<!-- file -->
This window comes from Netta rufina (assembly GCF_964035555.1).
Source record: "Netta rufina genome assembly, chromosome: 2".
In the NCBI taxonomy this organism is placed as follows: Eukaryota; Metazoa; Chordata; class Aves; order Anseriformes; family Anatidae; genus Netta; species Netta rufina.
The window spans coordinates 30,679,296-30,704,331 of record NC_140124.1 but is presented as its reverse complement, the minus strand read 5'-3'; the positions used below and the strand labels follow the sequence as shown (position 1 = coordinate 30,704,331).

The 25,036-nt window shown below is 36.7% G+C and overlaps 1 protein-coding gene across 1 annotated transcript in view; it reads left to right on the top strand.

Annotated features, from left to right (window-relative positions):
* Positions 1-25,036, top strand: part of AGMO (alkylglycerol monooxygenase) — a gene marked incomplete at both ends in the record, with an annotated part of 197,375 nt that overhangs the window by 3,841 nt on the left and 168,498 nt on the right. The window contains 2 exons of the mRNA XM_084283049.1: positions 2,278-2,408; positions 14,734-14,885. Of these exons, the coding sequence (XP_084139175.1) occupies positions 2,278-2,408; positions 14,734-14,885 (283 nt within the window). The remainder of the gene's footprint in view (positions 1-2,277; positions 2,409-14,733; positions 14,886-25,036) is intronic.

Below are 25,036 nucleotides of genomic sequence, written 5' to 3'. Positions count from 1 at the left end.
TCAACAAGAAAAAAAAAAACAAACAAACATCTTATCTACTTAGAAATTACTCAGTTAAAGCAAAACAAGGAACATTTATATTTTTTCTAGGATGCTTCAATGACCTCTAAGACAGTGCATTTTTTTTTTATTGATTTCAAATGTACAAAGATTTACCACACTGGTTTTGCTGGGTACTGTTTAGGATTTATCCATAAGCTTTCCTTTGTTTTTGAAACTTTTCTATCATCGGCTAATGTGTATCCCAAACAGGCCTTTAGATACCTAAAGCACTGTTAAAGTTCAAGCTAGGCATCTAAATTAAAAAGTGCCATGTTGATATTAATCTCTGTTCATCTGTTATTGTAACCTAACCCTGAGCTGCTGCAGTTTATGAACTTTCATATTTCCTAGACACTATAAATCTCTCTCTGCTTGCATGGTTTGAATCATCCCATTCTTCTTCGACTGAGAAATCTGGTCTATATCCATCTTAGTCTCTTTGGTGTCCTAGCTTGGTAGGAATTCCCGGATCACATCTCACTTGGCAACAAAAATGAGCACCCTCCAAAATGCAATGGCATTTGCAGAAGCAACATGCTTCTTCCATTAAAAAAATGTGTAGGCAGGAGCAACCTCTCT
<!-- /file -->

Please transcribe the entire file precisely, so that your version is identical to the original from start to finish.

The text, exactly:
This window comes from Netta rufina (assembly GCF_964035555.1).
Source record: "Netta rufina genome assembly, chromosome: 2".
In the NCBI taxonomy this organism is placed as follows: Eukaryota; Metazoa; Chordata; class Aves; order Anseriformes; family Anatidae; genus Netta; species Netta rufina.
The window spans coordinates 30,679,296-30,704,331 of record NC_140124.1 but is presented as its reverse complement, the minus strand read 5'-3'; the positions used below and the strand labels follow the sequence as shown (position 1 = coordinate 30,704,331).

The 25,036-nt window shown below is 36.7% G+C and overlaps 1 protein-coding gene across 1 annotated transcript in view; it reads left to right on the top strand.

Annotated features, from left to right (window-relative positions):
* Positions 1-25,036, top strand: part of AGMO (alkylglycerol monooxygenase) — a gene marked incomplete at both ends in the record, with an annotated part of 197,375 nt that overhangs the window by 3,841 nt on the left and 168,498 nt on the right. The window contains 2 exons of the mRNA XM_084283049.1: positions 2,278-2,408; positions 14,734-14,885. Of these exons, the coding sequence (XP_084139175.1) occupies positions 2,278-2,408; positions 14,734-14,885 (283 nt within the window). The remainder of the gene's footprint in view (positions 1-2,277; positions 2,409-14,733; positions 14,886-25,036) is intronic.

Below are 25,036 nucleotides of genomic sequence, written 5' to 3'. Positions count from 1 at the left end.
TCAACAAGAAAAAAAAAAACAAACAAACATCTTATCTACTTAGAAATTACTCAGTTAAAGCAAAACAAGGAACATTTATATTTTTTCTAGGATGCTTCAATGACCTCTAAGACAGTGCATTTTTTTTTTATTGATTTCAAATGTACAAAGATTTACCACACTGGTTTTGCTGGGTACTGTTTAGGATTTATCCATAAGCTTTCCTTTGTTTTTGAAACTTTTCTATCATCGGCTAATGTGTATCCCAAACAGGCCTTTAGATACCTAAAGCACTGTTAAAGTTCAAGCTAGGCATCTAAATTAAAAAGTGCCATGTTGATATTAATCTCTGTTCATCTGTTATTGTAACCTAACCCTGAGCTGCTGCAGTTTATGAACTTTCATATTTCCTAGACACTATAAATCTCTCTCTGCTTGCATGGTTTGAATCATCCCATTCTTCTTCGACTGAGAAATCTGGTCTATATCCATCTTAGTCTCTTTGGTGTCCTAGCTTGGTAGGAATTCCCGGATCACATCTCACTTGGCAACAAAAATGAGCACCCTCCAAAATGCAATGGCATTTGCAGAAGCAACATGCTTCTTCCATTAAAAAAATGTGTAGGCAGGAGCAACCTCTCT